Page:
By Galoome Shopane

When I was in university, one of the first things that I learnt about journalism was the saying, “If it bleeds, it leads”. I understood this in theory, but not in reality. I always fell short of reporting negative stories as they would take me into deep depression.

I then decide to focus on “positive stories”, limiting my own intake and the reporting of “negative stories”. I wanted to tell stories with solutions, that help improve the lives of readers and that invested in growth.

That is before I came across the term “solutions journalism”. It is a way journalists focus on reporting solutions to existing problems. This kind of reporting focuses on the work done to solve the problem and explains how it was made possible.

As I’ve been consuming the news during the past seven weeks under lockdown in my home town in the Free State province in South Africa, one thing I am proud of and find satisfying with the current situation is that news organisations seem to have moved away from the “If it bleeds, it leads” theory when it comes to reporting on the pandemic. It seems like news media are not capitalising on the challenges and misery of ordinary citizens by exacerbating their fears.

The power of storytelling is still relevant even today, and has become even more imperative compared to last year during this time. The events have further put a stamp on the power of solutions journalism in a time of crisis and normal circumstances.

It is true that crisis is the mother of invention, and the covid-19 crisis has challenged me to also be innovative in approaching my idea, while I also have to consider my and family’s safety.

However progressive, in terms of how stories in the media are being told, it is still concerning how the news agenda is set, who and which story gets more prominence and how they are portrayed.

For me, the lockdown due to the pandemic, is in some way a positive outcome. I have had the opportunity to save the most precious thing in entrepreneurship, time, and to set clearer goals and work on my product.

Having to adapt my plans in light of the current situation has also prompted me to look at my product in a new way. To let go of the attachment of how I wanted to see my product, but instead carve it as it grows and develops, as I’ve already planted the seed.

It is good that many media companies are no longer profiting off their consumers’ misery, and this is solidifying my goals and objectives with my product, in telling solutions-based stories

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By Galoome Shopane

When I was in university, one of the first things that I learnt about journalism was the saying, “If it bleeds, it leads”. I understood this in theory, but not in reality. I always fell short of reporting negative stories as they would take me into deep depression.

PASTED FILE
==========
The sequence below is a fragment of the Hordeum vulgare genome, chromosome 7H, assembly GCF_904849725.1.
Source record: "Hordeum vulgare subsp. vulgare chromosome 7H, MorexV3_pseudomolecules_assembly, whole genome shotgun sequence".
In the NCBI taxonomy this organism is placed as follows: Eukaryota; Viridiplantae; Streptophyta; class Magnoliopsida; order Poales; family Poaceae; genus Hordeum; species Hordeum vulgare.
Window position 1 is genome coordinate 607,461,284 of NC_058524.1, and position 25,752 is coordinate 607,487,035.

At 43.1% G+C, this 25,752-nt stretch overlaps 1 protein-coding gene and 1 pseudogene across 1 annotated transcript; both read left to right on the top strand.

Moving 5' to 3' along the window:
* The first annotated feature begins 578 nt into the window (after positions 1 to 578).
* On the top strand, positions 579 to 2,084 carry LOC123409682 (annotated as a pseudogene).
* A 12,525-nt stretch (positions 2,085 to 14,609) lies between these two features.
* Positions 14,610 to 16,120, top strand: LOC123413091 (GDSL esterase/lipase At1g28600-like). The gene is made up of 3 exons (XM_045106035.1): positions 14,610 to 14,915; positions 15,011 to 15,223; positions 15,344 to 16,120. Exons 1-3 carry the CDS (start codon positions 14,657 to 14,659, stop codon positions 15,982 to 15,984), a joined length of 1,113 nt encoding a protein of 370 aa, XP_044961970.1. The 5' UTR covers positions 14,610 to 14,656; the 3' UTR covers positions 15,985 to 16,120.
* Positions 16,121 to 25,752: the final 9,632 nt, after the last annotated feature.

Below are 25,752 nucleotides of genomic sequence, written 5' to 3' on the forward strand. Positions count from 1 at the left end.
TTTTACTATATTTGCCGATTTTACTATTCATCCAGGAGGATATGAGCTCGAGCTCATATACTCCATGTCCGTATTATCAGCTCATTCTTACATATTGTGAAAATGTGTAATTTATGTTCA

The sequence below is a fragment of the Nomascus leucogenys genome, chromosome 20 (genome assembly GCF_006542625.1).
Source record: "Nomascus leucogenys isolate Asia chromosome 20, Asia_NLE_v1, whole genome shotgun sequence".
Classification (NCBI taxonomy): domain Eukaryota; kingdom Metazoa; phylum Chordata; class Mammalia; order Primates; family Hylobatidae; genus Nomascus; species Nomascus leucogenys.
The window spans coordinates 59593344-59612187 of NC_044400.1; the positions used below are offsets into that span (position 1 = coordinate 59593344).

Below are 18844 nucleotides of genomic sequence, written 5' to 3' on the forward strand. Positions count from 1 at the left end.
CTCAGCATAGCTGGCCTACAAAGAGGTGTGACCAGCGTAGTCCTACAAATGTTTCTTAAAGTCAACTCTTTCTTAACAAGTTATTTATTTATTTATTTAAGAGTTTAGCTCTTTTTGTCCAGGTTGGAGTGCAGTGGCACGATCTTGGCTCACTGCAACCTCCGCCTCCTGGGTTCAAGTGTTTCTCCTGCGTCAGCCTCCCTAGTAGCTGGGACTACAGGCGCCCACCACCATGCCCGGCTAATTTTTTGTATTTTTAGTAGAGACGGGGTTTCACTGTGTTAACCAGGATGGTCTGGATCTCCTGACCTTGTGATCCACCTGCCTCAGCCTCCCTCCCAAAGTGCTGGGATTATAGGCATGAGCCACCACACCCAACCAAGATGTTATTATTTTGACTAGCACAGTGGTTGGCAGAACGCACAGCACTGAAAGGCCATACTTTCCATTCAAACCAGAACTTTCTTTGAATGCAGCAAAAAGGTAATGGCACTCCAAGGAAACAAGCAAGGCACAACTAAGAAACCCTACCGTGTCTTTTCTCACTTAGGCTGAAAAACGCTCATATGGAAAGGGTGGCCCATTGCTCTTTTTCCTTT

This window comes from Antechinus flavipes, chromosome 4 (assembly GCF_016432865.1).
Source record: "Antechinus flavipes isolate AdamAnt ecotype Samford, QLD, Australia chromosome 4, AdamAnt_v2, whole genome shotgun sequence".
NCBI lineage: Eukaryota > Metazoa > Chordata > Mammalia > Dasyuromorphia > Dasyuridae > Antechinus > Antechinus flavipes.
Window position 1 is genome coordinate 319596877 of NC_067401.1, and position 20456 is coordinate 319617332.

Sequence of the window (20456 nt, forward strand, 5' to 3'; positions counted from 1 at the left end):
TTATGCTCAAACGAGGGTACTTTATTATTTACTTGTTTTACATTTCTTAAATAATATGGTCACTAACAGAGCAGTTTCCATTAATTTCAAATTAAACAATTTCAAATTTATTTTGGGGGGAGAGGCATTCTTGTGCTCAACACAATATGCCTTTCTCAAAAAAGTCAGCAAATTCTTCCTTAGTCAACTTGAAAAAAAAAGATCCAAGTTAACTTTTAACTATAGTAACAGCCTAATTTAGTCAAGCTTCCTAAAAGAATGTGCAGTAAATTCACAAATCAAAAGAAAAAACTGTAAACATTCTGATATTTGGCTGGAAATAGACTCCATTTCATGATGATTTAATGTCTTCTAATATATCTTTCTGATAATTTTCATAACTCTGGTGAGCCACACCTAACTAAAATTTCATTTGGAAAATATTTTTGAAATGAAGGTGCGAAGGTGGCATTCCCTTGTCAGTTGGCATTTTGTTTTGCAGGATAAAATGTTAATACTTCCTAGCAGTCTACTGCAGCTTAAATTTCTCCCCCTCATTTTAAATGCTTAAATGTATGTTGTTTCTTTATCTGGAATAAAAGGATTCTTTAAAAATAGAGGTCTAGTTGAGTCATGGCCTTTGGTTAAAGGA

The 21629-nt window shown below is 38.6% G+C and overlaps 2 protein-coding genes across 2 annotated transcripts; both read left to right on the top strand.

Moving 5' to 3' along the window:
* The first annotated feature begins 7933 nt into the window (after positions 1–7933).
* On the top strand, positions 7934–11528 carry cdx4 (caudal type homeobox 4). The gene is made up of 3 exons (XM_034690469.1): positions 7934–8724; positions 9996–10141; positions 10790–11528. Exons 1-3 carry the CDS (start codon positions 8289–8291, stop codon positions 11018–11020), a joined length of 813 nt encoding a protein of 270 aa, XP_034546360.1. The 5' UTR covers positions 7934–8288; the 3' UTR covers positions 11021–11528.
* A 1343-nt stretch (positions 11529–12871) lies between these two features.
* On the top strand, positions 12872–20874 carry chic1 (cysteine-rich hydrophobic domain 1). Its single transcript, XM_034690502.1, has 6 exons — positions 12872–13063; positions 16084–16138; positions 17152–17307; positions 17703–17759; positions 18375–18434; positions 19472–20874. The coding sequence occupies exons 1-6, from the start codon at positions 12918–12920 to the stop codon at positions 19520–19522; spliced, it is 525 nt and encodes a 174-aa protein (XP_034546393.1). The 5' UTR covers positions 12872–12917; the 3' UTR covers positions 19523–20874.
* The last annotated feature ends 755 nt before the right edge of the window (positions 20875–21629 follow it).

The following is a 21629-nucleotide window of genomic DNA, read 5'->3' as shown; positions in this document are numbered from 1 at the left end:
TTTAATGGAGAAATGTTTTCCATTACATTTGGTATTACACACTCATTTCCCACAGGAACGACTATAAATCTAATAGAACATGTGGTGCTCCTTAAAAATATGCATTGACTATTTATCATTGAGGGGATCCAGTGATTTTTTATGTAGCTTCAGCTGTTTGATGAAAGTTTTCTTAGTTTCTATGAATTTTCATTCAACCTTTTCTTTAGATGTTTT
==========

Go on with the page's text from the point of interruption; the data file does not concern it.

I then decide to focus on “positive stories”, limiting my own intake and the reporting of “negative stories”. I wanted to tell stories with solutions, that help improve the lives of readers and that invested in growth.

That is before I came across the term “solutions journalism”. It is a way journalists focus on reporting solutions to existing problems. This kind of reporting focuses on the work done to solve the problem and explains how it was made possible.

As I’ve been consuming the news during the past seven weeks under lockdown in my home town in the Free State province in South Africa, one thing I am proud of and find satisfying with the current situation is that news organisations seem to have moved away from the “If it bleeds, it leads” theory when it comes to reporting on the pandemic. It seems like news media are not capitalising on the challenges and misery of ordinary citizens by exacerbating their fears.

The power of storytelling is still relevant even today, and has become even more imperative compared to last year during this time. The events have further put a stamp on the power of solutions journalism in a time of crisis and normal circumstances.

It is true that crisis is the mother of invention, and the covid-19 crisis has challenged me to also be innovative in approaching my idea, while I also have to consider my and family’s safety.

However progressive, in terms of how stories in the media are being told, it is still concerning how the news agenda is set, who and which story gets more prominence and how they are portrayed.

For me, the lockdown due to the pandemic, is in some way a positive outcome. I have had the opportunity to save the most precious thing in entrepreneurship, time, and to set clearer goals and work on my product.

Having to adapt my plans in light of the current situation has also prompted me to look at my product in a new way. To let go of the attachment of how I wanted to see my product, but instead carve it as it grows and develops, as I’ve already planted the seed.

It is good that many media companies are no longer profiting off their consumers’ misery, and this is solidifying my goals and objectives with my product, in telling solutions-based stories

Want to stay up to date with the latest journalism and media innovation news from the African continent? Subscribe to our newsletter

AcceleratorAfrican InnovationCommunity MediaMedia StartupSolutions Journalism

RELATED ARTICLES

SUBSCRIBE TO
OUR NEWSLETTER

Everything you need to know regarding journalism and media innovation in Africa – fortnightly in your inbox.